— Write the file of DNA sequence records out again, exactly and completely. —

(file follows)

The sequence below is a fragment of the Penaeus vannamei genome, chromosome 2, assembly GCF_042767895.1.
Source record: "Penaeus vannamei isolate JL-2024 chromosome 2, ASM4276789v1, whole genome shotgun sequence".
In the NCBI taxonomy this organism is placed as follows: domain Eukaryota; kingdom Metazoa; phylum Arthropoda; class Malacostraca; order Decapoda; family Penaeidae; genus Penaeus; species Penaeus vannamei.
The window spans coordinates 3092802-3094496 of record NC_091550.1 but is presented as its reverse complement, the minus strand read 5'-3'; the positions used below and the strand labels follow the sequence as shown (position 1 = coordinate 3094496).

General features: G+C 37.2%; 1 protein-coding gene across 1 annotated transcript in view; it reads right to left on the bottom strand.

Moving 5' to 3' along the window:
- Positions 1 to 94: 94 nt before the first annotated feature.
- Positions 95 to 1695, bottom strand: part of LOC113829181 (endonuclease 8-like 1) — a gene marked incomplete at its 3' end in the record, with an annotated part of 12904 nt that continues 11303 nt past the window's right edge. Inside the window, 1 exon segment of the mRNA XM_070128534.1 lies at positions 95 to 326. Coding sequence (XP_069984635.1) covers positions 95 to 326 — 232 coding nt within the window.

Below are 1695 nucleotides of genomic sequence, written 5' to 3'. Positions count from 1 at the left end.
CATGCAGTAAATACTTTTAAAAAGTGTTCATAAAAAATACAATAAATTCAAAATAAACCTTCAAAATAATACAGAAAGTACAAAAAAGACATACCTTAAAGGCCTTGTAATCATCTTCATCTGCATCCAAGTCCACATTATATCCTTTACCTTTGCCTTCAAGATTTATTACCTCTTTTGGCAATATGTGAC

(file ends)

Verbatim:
The sequence below is a fragment of the Penaeus vannamei genome, chromosome 2, assembly GCF_042767895.1.
Source record: "Penaeus vannamei isolate JL-2024 chromosome 2, ASM4276789v1, whole genome shotgun sequence".
In the NCBI taxonomy this organism is placed as follows: domain Eukaryota; kingdom Metazoa; phylum Arthropoda; class Malacostraca; order Decapoda; family Penaeidae; genus Penaeus; species Penaeus vannamei.
The window spans coordinates 3092802-3094496 of record NC_091550.1 but is presented as its reverse complement, the minus strand read 5'-3'; the positions used below and the strand labels follow the sequence as shown (position 1 = coordinate 3094496).

General features: G+C 37.2%; 1 protein-coding gene across 1 annotated transcript in view; it reads right to left on the bottom strand.

Moving 5' to 3' along the window:
- Positions 1 to 94: 94 nt before the first annotated feature.
- Positions 95 to 1695, bottom strand: part of LOC113829181 (endonuclease 8-like 1) — a gene marked incomplete at its 3' end in the record, with an annotated part of 12904 nt that continues 11303 nt past the window's right edge. Inside the window, 1 exon segment of the mRNA XM_070128534.1 lies at positions 95 to 326. Coding sequence (XP_069984635.1) covers positions 95 to 326 — 232 coding nt within the window.

Below are 1695 nucleotides of genomic sequence, written 5' to 3'. Positions count from 1 at the left end.
CATGCAGTAAATACTTTTAAAAAGTGTTCATAAAAAATACAATAAATTCAAAATAAACCTTCAAAATAATACAGAAAGTACAAAAAAGACATACCTTAAAGGCCTTGTAATCATCTTCATCTGCATCCAAGTCCACATTATATCCTTTACCTTTGCCTTCAAGATTTATTACCTCTTTTGGCAATATGTGAC